BANGOR, Maine(NEWS CENTER) -- When she was 7-years-old, Sally Jordan started experiencing strange, almost unexplainable symptoms. What used to be easy, like taking a bath and brushing her teeth, was difficult for Sally to do. She had short-term memory loss and pain that seemed to migrate to different parts of her body.

Sally's parents, Lisa and Ralph Jordan, said doctors told her family everything Sally didn't have, but never provided a diagnosis. They spent tens of thousands of dollars and drove hundreds of miles to meet with around 30 specialists.

"The last doctor told her she was crazy and it was all in her head and she needed to volunteer at a soup kitchen to make herself feel better," said Lisa Jordan.

"I'm tired of hearing doctors saying it's just in your head and your crazy and you have this and there is no such thing as Lyme disease," said Sally.

It wasn't until the Jordan family made the five hour trip to New Haven, Connecticut that they finally received some long awaited answers. Eighty-five-year-old, Lyme-treating pediatrician, Dr. Charles Ray Jones diagnosed Sally with post-Lyme disease, a diagnosis that means she has lingering symptoms of Lyme Disease.

Medical experts agree that Lyme Disease is best treated with antibiotics. However, experts in the medial field differ on the prescribed length of antibiotics. The Centers for Disease Control follows the Infectious Disease Society of Americaguidelines, which shows three weeks is enough time for the antibiotics to cure Lyme Disease. Using the same clinical data, InternationalLyme and Associated Diseases Society, an international organization, shows that a longer prescription of antibiotics is often necessary.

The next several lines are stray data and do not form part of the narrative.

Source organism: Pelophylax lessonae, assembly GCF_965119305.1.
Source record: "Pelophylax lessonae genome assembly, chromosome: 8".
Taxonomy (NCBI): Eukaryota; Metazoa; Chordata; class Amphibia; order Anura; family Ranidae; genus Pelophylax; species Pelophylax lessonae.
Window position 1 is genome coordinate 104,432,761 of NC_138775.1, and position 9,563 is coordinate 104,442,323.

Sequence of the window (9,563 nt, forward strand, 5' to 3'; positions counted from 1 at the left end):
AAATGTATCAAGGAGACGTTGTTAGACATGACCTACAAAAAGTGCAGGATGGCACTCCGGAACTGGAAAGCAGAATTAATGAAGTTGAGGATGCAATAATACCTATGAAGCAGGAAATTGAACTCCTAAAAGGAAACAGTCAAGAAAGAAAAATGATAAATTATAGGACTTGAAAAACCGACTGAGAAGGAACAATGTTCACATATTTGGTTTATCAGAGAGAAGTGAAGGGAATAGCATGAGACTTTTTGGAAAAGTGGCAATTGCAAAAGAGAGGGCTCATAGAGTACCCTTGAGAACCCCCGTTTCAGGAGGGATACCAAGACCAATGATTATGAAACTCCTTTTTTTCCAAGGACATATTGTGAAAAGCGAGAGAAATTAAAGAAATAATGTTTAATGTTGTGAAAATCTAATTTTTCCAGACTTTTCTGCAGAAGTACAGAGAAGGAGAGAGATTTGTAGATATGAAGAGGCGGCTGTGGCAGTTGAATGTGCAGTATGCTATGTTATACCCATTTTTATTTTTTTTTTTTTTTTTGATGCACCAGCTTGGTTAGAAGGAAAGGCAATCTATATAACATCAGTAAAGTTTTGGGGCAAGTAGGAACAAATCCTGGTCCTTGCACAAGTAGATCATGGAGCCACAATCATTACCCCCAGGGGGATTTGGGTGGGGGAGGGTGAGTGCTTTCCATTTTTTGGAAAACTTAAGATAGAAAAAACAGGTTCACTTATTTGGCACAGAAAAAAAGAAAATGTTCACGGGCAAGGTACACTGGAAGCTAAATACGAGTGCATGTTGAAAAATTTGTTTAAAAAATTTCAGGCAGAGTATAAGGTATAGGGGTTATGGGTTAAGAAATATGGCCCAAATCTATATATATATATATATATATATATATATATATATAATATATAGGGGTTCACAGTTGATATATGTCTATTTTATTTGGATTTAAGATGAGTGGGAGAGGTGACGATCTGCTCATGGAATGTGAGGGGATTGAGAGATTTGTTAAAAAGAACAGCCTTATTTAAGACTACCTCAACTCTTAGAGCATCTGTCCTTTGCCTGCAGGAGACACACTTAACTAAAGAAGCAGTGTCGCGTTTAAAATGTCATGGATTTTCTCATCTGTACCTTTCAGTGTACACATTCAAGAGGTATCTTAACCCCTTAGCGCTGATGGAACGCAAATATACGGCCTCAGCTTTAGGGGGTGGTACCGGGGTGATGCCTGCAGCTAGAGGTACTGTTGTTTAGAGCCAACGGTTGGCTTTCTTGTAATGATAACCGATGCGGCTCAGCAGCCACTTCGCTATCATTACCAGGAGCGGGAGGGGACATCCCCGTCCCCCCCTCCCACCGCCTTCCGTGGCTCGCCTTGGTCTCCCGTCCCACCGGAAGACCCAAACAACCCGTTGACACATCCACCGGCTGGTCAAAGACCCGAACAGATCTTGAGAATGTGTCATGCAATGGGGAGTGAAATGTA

Dr. Jones agrees with International Lyme and Associated Diseases Society. He's been investigated by his medical board on how he treats Lyme patients using long term antibiotics.

"If people aren't well then they are not fixed. And we need to treat them until they are well. And that can mean anything from 3 months to 17 years," said Dr. Jones.

Internist and pediatrician, Dr. Beatric Szantryr said the inconsistency between the organization makes it difficult for doctors to develop a standard of care.

"Both use scientific evidence and draw two different conclusions, and that's really tough for people to accept. You look at the same data and draw different conclusions," said Dr.Szantryr.

CDC officials said that long-term antibiotic treatment has been associated with serious complications in medical studies. It also says that patients with post-Lyme almost always get better, but it can take months.

Despite the controversies that surround Dr. Jones and his methods, Lisa and Ralph Jordan stand by him. Sally's sister, Lydia developed similar symptoms and Dr. Jones also diagnosed her with Lyme disease. With his treatment, both have seen significant recovery.

"He saved our girls, not just our girls full of thousands and thousands of people their kids were suffering because they didn't want to live anymore."

Not only that, Sally said Dr. Jones gave her hope and faith when she was at her weakest.

"I got answers of why I was sick and somebody actually read my medical files, believed in me and told me that I was fixable. Without his help I probable wouldn't be here today. I love him, he is my hero," said Sally.

NEWS CENTER reached out to Eastern Maine Medical Center for a response to treating this tick-based disease. EMMC released the following statement which reads in below.

"As Lyme disease has become more common in our region, we believe increased education is a good thing, as it may lead to more people getting appropriate treatment early in the stage of the disease. In treating Lyme disease, EMMC providers carefully consider scientifically-proven information and guidelines developed by experts. EMMC's providers work with our patients to find the right treatment option for each individual. Typically, treatment for patients who have been diagnosed with Lyme disease includes a three to four-week course of antibiotics, which is successful in treating most cases. Treatments for any medical condition, including Lyme disease, are provided at the discretion of each individual physician after an appropriate examination, diagnosis, and discussion with the patient."

Below are additional links to learn more on Lyme disease: